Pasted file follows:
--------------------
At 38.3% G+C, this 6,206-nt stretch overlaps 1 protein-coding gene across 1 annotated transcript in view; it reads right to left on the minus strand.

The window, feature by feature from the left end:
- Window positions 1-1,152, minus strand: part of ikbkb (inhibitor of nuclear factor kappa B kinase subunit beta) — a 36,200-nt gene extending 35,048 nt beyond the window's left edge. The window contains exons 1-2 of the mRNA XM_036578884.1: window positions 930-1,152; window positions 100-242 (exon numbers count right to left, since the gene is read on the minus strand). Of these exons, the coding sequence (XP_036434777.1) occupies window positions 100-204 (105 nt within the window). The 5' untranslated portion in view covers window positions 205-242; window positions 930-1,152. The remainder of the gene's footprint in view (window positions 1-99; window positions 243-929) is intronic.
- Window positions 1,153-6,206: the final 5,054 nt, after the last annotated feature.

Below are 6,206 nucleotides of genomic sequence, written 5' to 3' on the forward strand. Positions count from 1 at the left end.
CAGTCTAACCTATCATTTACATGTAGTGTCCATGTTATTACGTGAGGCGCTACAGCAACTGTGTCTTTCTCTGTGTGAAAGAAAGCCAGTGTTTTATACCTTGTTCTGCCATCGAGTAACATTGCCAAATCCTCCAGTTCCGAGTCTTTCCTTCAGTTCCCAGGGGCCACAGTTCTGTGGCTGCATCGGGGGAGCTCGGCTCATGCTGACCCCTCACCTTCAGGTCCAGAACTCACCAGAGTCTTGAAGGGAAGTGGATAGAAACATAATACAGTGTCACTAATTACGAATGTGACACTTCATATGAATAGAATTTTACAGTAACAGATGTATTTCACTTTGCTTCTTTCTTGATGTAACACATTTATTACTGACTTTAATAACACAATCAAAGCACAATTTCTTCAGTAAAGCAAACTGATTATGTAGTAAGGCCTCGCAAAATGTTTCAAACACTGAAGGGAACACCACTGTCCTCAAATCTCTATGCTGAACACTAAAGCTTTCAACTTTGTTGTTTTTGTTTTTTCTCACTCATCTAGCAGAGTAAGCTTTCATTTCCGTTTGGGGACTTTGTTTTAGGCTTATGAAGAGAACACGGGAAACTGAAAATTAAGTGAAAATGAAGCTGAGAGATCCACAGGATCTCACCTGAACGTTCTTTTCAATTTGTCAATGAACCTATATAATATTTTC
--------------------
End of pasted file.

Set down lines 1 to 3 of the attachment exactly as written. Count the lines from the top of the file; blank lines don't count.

At 38.3% G+C, this 6,206-nt stretch overlaps 1 protein-coding gene across 1 annotated transcript in view; it reads right to left on the minus strand.

The window, feature by feature from the left end:
- Window positions 1-1,152, minus strand: part of ikbkb (inhibitor of nuclear factor kappa B kinase subunit beta) — a 36,200-nt gene extending 35,048 nt beyond the window's left edge. The window contains exons 1-2 of the mRNA XM_036578884.1: window positions 930-1,152; window positions 100-242 (exon numbers count right to left, since the gene is read on the minus strand). Of these exons, the coding sequence (XP_036434777.1) occupies window positions 100-204 (105 nt within the window). The 5' untranslated portion in view covers window positions 205-242; window positions 930-1,152. The remainder of the gene's footprint in view (window positions 1-99; window positions 243-929) is intronic.